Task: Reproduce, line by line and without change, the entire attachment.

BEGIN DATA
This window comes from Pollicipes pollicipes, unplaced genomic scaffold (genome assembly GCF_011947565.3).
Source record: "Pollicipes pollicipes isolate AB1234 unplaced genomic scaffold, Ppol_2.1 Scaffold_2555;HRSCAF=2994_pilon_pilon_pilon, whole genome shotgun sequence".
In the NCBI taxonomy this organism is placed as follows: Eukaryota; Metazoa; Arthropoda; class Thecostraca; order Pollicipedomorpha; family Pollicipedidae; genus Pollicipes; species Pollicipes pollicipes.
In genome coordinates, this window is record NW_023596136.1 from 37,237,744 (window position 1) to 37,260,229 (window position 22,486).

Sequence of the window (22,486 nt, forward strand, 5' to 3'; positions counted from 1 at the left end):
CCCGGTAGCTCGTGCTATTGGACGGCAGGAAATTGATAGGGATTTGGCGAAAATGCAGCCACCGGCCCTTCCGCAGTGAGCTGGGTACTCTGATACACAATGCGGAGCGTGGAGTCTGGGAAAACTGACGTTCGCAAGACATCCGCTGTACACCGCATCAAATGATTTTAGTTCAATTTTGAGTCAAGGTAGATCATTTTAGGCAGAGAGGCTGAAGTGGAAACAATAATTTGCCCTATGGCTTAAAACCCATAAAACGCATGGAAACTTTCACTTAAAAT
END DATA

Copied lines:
This window comes from Pollicipes pollicipes, unplaced genomic scaffold (genome assembly GCF_011947565.3).
Source record: "Pollicipes pollicipes isolate AB1234 unplaced genomic scaffold, Ppol_2.1 Scaffold_2555;HRSCAF=2994_pilon_pilon_pilon, whole genome shotgun sequence".
In the NCBI taxonomy this organism is placed as follows: Eukaryota; Metazoa; Arthropoda; class Thecostraca; order Pollicipedomorpha; family Pollicipedidae; genus Pollicipes; species Pollicipes pollicipes.
In genome coordinates, this window is record NW_023596136.1 from 37,237,744 (window position 1) to 37,260,229 (window position 22,486).

Sequence of the window (22,486 nt, forward strand, 5' to 3'; positions counted from 1 at the left end):
CCCGGTAGCTCGTGCTATTGGACGGCAGGAAATTGATAGGGATTTGGCGAAAATGCAGCCACCGGCCCTTCCGCAGTGAGCTGGGTACTCTGATACACAATGCGGAGCGTGGAGTCTGGGAAAACTGACGTTCGCAAGACATCCGCTGTACACCGCATCAAATGATTTTAGTTCAATTTTGAGTCAAGGTAGATCATTTTAGGCAGAGAGGCTGAAGTGGAAACAATAATTTGCCCTATGGCTTAAAACCCATAAAACGCATGGAAACTTTCACTTAAAAT